Judges: Hookers & Porn Are Not Tax Deductions

No matter what you may think of the health benefits of a paid companion or of an XXX-rated DVD, the New York State’s Tax Appeals Tribunal has made it clear — hookers, pills and porn do not count as tax-deductible medical expenses.

The tribunal’s ruling comes after a retired Brooklyn lawyer had tried to deduct nearly $300,000 — from just his NY state taxes! — between 2002 and 2004 “for amounts paid for erotic materials, sexually related publications, male enhancement pills, and miscellaneous services performed by prostitutes.”

The same lawyer had been shown the door by the U.S. Tax Court last year, when they disallowed a $120,000 write-off on his federal taxes for 2004 and 2005. In that situation, the man, who claimed he was fighting depression by pursuing “a holistic approach to medicine,” was fined an additional $4,000-related penalty for not knowing better.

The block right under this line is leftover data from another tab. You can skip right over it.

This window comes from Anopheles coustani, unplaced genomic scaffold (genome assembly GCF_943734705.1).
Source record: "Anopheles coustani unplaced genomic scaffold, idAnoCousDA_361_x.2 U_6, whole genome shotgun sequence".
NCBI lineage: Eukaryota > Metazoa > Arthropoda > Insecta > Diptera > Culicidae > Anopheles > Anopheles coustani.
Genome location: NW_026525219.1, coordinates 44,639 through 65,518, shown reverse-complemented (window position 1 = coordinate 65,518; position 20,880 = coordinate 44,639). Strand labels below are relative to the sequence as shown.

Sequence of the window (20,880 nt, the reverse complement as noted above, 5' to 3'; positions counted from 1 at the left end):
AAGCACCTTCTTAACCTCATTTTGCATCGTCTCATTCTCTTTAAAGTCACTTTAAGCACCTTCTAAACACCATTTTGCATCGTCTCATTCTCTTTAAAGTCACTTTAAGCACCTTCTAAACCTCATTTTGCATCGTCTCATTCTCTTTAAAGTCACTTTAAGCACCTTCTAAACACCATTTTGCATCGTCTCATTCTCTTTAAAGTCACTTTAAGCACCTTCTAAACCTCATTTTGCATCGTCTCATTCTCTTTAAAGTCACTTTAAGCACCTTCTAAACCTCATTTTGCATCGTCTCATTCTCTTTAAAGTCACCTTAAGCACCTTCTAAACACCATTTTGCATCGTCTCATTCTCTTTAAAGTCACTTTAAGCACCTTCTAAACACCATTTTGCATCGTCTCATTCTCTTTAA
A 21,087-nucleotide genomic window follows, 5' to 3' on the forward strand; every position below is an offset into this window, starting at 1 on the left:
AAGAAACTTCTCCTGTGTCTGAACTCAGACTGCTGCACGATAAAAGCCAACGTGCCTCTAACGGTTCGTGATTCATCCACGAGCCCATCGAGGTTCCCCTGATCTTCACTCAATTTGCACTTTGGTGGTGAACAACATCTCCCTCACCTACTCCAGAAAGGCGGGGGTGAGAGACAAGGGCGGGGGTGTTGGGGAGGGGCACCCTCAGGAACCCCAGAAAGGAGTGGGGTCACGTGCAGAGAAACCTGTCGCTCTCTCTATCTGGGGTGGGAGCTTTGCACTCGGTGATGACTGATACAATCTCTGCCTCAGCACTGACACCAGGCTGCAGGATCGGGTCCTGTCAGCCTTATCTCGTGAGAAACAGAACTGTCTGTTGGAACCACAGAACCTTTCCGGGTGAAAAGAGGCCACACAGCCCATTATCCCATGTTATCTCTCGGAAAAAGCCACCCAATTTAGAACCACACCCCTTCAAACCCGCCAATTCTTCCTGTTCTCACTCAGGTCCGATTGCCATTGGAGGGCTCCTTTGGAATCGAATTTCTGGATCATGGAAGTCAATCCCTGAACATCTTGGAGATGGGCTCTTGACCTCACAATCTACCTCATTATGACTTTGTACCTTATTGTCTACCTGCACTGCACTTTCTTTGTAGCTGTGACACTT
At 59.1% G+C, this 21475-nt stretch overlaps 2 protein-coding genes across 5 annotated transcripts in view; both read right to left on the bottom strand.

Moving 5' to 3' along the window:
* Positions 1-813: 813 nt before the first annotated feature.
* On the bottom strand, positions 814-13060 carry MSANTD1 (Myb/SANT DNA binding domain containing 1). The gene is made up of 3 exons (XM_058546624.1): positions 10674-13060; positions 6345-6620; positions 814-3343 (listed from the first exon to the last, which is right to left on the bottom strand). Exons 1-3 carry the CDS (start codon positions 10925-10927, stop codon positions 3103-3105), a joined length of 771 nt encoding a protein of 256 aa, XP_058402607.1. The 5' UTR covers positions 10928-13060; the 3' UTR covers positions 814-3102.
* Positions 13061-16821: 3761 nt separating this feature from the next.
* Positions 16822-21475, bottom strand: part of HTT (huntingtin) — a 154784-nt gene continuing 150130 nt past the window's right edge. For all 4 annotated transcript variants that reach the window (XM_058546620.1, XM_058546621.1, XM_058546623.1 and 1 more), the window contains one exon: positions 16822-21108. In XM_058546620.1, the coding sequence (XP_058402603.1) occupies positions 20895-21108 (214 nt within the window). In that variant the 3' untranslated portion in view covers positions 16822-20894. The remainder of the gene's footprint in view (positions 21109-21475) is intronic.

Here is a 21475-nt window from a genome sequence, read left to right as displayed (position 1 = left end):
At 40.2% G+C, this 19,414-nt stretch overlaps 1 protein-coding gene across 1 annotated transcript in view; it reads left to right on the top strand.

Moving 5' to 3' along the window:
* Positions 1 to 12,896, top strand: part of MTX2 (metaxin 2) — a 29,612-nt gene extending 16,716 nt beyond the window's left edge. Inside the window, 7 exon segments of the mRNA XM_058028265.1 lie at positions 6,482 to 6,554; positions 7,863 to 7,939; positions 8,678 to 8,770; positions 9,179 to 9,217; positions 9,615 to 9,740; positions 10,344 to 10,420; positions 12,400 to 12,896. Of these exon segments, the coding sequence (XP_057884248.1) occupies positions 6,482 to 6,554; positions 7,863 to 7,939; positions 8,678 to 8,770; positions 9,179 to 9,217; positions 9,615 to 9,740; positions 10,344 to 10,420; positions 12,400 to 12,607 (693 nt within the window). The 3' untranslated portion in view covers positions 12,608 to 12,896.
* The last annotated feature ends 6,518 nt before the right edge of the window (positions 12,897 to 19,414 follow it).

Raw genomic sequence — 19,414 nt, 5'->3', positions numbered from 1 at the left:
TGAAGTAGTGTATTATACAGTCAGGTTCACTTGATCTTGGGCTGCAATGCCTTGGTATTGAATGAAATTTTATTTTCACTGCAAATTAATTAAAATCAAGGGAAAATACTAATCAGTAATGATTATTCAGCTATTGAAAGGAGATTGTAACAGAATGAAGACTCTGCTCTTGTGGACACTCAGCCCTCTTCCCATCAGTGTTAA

The Tax Appeals Tribunal’s decision added another $23,000 to the lawyer’s bill in interest and penalties, but he says they might as well try to get blood from a stone.

“Under New York law, I am insolvent,” the lawyer told Forbes. “I have no assets. I rent. I live on a pension that can’t be seized.”

No Medical Deduction For Hookers and Porn, Judges Rule [Forbes.com]